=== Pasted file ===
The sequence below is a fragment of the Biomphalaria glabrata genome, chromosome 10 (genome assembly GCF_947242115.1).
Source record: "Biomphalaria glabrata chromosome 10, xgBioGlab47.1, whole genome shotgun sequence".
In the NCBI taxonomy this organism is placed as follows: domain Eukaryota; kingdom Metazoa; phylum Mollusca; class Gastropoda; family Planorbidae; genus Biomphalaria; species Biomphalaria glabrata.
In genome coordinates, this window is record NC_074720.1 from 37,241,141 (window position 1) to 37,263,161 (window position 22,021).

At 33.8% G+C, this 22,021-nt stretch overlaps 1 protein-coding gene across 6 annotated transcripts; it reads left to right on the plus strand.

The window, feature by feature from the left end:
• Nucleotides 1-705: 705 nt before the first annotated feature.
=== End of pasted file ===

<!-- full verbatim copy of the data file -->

The sequence below is a fragment of the Biomphalaria glabrata genome, chromosome 10 (genome assembly GCF_947242115.1).
Source record: "Biomphalaria glabrata chromosome 10, xgBioGlab47.1, whole genome shotgun sequence".
In the NCBI taxonomy this organism is placed as follows: domain Eukaryota; kingdom Metazoa; phylum Mollusca; class Gastropoda; family Planorbidae; genus Biomphalaria; species Biomphalaria glabrata.
In genome coordinates, this window is record NC_074720.1 from 37,241,141 (window position 1) to 37,263,161 (window position 22,021).

At 33.8% G+C, this 22,021-nt stretch overlaps 1 protein-coding gene across 6 annotated transcripts; it reads left to right on the plus strand.

The window, feature by feature from the left end:
• Nucleotides 1-705: 705 nt before the first annotated feature.